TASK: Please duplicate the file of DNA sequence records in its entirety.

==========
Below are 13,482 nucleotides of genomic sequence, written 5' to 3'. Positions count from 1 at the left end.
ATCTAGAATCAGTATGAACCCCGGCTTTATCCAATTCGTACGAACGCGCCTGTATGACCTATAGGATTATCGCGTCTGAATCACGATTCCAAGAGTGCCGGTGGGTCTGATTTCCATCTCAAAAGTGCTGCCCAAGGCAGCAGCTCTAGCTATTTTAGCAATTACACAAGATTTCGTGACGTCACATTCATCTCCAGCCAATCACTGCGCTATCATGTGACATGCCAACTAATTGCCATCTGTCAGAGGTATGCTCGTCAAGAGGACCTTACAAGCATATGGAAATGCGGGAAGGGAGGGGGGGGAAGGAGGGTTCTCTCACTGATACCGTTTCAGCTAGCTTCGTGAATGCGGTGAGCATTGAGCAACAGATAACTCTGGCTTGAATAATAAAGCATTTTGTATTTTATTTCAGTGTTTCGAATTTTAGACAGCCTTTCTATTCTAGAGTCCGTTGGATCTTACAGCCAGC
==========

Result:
Below are 13,482 nucleotides of genomic sequence, written 5' to 3'. Positions count from 1 at the left end.
ATCTAGAATCAGTATGAACCCCGGCTTTATCCAATTCGTACGAACGCGCCTGTATGACCTATAGGATTATCGCGTCTGAATCACGATTCCAAGAGTGCCGGTGGGTCTGATTTCCATCTCAAAAGTGCTGCCCAAGGCAGCAGCTCTAGCTATTTTAGCAATTACACAAGATTTCGTGACGTCACATTCATCTCCAGCCAATCACTGCGCTATCATGTGACATGCCAACTAATTGCCATCTGTCAGAGGTATGCTCGTCAAGAGGACCTTACAAGCATATGGAAATGCGGGAAGGGAGGGGGGGGAAGGAGGGTTCTCTCACTGATACCGTTTCAGCTAGCTTCGTGAATGCGGTGAGCATTGAGCAACAGATAACTCTGGCTTGAATAATAAAGCATTTTGTATTTTATTTCAGTGTTTCGAATTTTAGACAGCCTTTCTATTCTAGAGTCCGTTGGATCTTACAGCCAGC